So this addresses the broadcast scenario: the basic routing information isn’t locked by the key, so everyone local can get it. Only the final consuming node would need to unlock the message payload. Except… if that node wasn’t in direct range of the sending node, then there was no key exchange between the sender and receiver, so the sender wouldn’t know which key to use. Unless, of course, instead of in-range pairwise exchange, you did every-node-to-every-node-in-the-whole-network exchange. Yeah, yuck. So having a single password for every node in the network is starting to sound better and better.

That discussion may be Mesh 101 to those of you who have already thought this through. Which wouldn’t have been me, prior to a few minutes ago. But there’s nothing SNAP-specific about it.

SNAP also has its own proprietary security scheme, but they are open about the fact that AES is more secure. The SNAP security might be OK if there’s not much to guard, but, as we’ve noted in the past, it’s often not about the node when someone breaks in. It’s very likely to be about getting onto the network and finding gold somewhere else on the network.

So if you’re going to downgrade your security for simplicity, you have to make sure you’ve taken the entire network into account. If there is – or if sometime there might be – a trove of email addresses or credit card numbers attached somewhere else reachable, then you’ve got to tighten things down.

If two networks are running within listening distance from each other, Synapse lists three ways to keep the traffic separate: use a different network ID, use a different radio channel, or use a different key (which you would presumably do anyway). Not sure about the last one, since it feels messy to rely on failed decryption as a way of segregating messages. More to the point, that keeps one network from snooping on another.

Synchronizing watches

Any network that wants to participate in the Internet of Things (IoT) must prove its low-power bona fides. Synapse’s modules can be permanently active, in which case they draw about 20 mA. They say this equates to about 125 hours (roughly four+ days) using AA batteries. In sleep mode, however, they pull less than 2 µA. If they wake up once a minute for 300 ms, then Synapse says that those same batteries will last for 10,000 hours, or about 14 months.

This sleep thing can get tricky with a mesh, however. If left to their own devices, it’s pretty much impossible to guarantee that all nodes will awaken at the same time. They might do so close to the time when the network was initialized, but the longer the network runs, the more each node is going to be dancing to its own private drummer, waking up when it wants, with nary a consideration of its neighbors.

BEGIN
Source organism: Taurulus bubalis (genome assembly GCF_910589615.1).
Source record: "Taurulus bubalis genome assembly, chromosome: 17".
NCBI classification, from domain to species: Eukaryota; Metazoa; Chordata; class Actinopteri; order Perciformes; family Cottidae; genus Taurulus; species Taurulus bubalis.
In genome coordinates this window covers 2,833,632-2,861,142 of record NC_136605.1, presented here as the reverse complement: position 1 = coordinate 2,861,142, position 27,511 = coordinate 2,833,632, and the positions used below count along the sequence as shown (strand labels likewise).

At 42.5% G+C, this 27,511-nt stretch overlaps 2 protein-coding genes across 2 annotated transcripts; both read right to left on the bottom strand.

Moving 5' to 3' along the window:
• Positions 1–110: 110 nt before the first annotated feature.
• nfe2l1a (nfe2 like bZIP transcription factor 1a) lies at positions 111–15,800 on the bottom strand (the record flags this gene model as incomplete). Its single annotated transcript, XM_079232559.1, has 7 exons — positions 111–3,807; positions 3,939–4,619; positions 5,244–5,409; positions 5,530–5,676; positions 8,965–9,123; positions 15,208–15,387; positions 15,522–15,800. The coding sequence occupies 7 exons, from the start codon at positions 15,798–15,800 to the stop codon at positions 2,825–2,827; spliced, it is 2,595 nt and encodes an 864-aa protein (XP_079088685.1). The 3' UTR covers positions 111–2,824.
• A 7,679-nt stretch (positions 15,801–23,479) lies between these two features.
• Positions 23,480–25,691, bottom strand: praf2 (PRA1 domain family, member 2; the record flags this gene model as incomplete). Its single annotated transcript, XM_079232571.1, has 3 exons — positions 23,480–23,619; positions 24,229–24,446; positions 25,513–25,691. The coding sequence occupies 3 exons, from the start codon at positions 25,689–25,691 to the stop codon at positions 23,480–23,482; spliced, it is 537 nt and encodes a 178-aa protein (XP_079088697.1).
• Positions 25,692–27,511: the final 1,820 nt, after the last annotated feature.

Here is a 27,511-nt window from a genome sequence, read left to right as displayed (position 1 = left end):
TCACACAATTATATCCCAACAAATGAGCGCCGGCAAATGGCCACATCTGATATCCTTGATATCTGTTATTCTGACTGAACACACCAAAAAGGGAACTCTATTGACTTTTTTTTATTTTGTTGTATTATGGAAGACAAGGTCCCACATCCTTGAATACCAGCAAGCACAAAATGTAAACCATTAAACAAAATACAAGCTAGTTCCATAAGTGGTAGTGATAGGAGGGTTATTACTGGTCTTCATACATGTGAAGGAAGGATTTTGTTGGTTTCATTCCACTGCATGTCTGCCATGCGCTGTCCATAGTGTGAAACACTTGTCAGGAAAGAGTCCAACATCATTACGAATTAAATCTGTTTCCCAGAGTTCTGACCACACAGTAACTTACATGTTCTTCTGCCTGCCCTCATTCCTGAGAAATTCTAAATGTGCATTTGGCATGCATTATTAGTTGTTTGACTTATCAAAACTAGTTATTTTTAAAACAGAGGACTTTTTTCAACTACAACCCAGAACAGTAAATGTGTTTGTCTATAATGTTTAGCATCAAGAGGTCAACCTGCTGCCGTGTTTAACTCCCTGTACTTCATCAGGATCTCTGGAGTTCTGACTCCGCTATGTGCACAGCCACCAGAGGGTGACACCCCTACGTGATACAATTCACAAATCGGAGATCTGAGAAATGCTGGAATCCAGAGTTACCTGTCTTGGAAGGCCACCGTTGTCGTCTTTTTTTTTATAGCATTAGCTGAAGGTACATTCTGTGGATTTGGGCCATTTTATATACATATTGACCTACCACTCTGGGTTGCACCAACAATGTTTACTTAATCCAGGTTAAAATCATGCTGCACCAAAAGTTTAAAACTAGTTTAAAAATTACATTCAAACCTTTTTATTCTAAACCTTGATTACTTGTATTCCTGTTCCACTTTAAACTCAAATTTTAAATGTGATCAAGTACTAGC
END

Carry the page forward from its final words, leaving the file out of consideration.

So how do you arrange for an entire network to be awake at once at any given time (or within any given time window)? I submitted this question to Synapse, and, to date, I haven’t received a response. So I’m left to speculate and, as a useful exercise, to think through what the possibilities might be. (And I’ll update if I get more info.)

The reason you sleep is to save power, and one of the biggest power hogs in the node will be the radio. So it’s not like you can keep the radios on and buffer any incoming messages for processing when the rest of the node awakens. When the node is asleep, it’s as dead to the world as your Uncle Albert at 3 AM, minus the deafening snore.

So the question is, if you’re going to synchronize wake-up between nodes, how would nodes know to wake up? There are two high-level scenarios I can imagine. In one case, everyone is programmed to awaken after some pre-determined interval. In the other, some trigger starts the wake-up process.

The latter case is enabled by the fact that each node has signals that allow some local hardware – a sensor or button or something within the node itself – to wake the node up. If that wake-up means a message has to be sent, then the rest of the network needs to wake up to propagate the message. Let’s take these scenarios in turn.

The first one, where all nodes awaken at a given time, sounds good, but it relies on all the clocks running at very much the same rate. The problem is, the longer the interval, the more the clocks will get out of synch. You might simply write this feature off, since more precise clocks are also much more expensive. But Bluetooth has the same problem in a phenomenon they refer to as “window widening.”